The state of Ohio has recently put forth a considerable amount of effort in recent years. Governor’s Cabinet Opiate Action Team has prompted critical actions in attempt to prevent overdose deaths in Ohio. This includes the adopting laws that expand the access of naloxone (an opioid overdose reversal drug), strengthening the oversight of prescription drugs, requiring youth drug prevention curriculum in schools, developing guidelines for prescribing, closing pill mills, provisioning grant support and implementing tool-kits to local communities, investing for the integration of Ohio’s prescription drug monitoring program with electronic medical records and pharmacy systems across the state, and a focusing on public health and youth prevention campaigns.
Three departments within Ohio have been working together to address this issue. The Department of Public Safety of Ohio is the forefront of the 5 Minutes for Life educational campaign. Within this, ‘Ohio State Troopers, Ohio National Guard, or local law enforcement speak with student leaders about responsible decision-making and encouraging their peers to live a drug-free lifestyle.” The Department of Education has passed legislation which requires local school districts to cover the dangers of prescription opioid abuse within their health curriculum. This plays a fundamental role in Ohio’s Start Talking! Initiative, which gives parents and educators tips for talking to the youth about drugs. Lastly, Ohio’s Department of Mental Health and Addiction Services “leads the state’s Strategic Prevention Framework to guide communities in developing initiatives to reduce alcohol and drug abuse among teens and young adults.”
In addition to these action by the state government, there are many cases where young people directed prevention and education strategies throughout Ohio. Groups such as Prevention Action Alliance and Ohio Youth-Led Prevention Network are youth-led groups that took initiative amidst the opioid crisis. Additionally, young leaders from the Ohio 4-H Healthy Living Program created the display, “What’s in your medicine cabinet?” to raise awareness about the misuse of opioids and prescription drugs.
The opioid crisis and the misuse of prescription drugs are prevalent throughout adolescents. According to the Health and Human Services, 3.6 percent of adolescents ages 12-17 reported misusing opioids in 2016 and the percentage for older young adults were twice as high.
This percentage has decrease over the last couple of years. According to the Monitoring the Future National Survey Results, 1975-2018, the misuse of pain medication, excluding heroin, decreased from a peak of 9.5 in 2004 to 3.4 percent in 2018 among grade 12 respondents. More specifically, the “past-year misuse of Vicodin decreased from a peak of 10.5 percent in 2003 to 1.7 percent in 2018 and Oxycontin misuse has decreased from the peak rate of 5.5 percent in 2005 to 2.3 percent in 2018.”
Additionally, this national survey showed that students in the 12th grade believe that opioids are harder to obtain than in the past. In 2010, 54 percent of 12th grade respondents believed that these drugs were easily attainable, as compared to only 32.5 percent in 2018.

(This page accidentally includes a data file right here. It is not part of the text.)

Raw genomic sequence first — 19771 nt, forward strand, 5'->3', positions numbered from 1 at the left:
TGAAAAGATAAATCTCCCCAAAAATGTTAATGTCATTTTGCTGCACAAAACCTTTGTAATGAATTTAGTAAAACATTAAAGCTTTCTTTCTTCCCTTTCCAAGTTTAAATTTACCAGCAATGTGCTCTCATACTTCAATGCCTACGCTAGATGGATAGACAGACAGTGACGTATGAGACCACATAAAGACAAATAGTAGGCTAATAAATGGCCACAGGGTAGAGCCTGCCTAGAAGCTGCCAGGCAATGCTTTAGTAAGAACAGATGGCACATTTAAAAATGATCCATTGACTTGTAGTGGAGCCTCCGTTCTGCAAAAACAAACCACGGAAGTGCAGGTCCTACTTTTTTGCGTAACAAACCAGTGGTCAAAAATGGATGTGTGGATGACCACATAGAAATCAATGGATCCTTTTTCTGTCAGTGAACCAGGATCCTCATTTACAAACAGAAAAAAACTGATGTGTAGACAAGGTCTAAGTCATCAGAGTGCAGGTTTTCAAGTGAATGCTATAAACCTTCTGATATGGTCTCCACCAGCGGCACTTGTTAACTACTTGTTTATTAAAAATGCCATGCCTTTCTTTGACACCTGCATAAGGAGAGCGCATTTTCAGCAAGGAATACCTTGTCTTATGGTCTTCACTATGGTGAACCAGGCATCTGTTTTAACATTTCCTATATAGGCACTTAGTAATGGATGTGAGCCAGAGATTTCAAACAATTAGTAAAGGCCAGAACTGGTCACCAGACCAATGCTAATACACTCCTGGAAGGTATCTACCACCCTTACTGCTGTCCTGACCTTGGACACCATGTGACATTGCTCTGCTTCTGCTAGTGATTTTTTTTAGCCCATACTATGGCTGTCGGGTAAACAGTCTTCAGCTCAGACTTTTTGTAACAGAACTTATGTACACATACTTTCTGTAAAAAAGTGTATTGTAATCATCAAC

It may seem that the situation in the opioid crisis is becoming under control. However, the student death rates from overdose are increasing. In 2015, 4,235 adolescents between the ages 15 to 24 died from a drug-related overdose and over half of these were derivable to opioids. In addition, a larger population face health consequences from the misuse of opioids. The Centers for Disease Control and Prevention (CDC) estimates that for every young adult overdose death, “there are 119 emergency room visits and 22 treatment admissions.”
Check out this map that shows the years of potential life lost rate from years 2011 to 2013. The years of potential life lost rate, also known as premature mortality rate, measures the frequency in which people are dying. From the map we can see a pronounced cluster of states darkly shaded (Oklahoma, Missouri, Arkansas, Mississippi, Louisiana, Alabama, Georgia, Kentucky, Tennessee, West Virginia) indicating a large proportion of counties within these states had a high rate of premature deaths. In other words people who lived within these counties were dying at an early age. In contrast we can see counties within states such as, Maine, Road Island, Vermont are lightly shaded yellow/orange, indicating people who lived within these counties were dying at an older age.
I came across an interesting map that showed schools across the US that offered the National school Lunch Program and the School Breakfast Program from 2014 to 2015. Breakfast is the most important meal of the day, especially for young learners, but for some students a good first meal of the day isn’t always attainable. This program makes sure that students can start their day off right with a good meal! Across the board from 2014-2015 the US did a pretty good job with participating in both programs, but there is still a lot of room for improvement. Check to see how your area measured! Thanks frac.org for the interesting information & map! Take a look at the rest of the map by clicking here.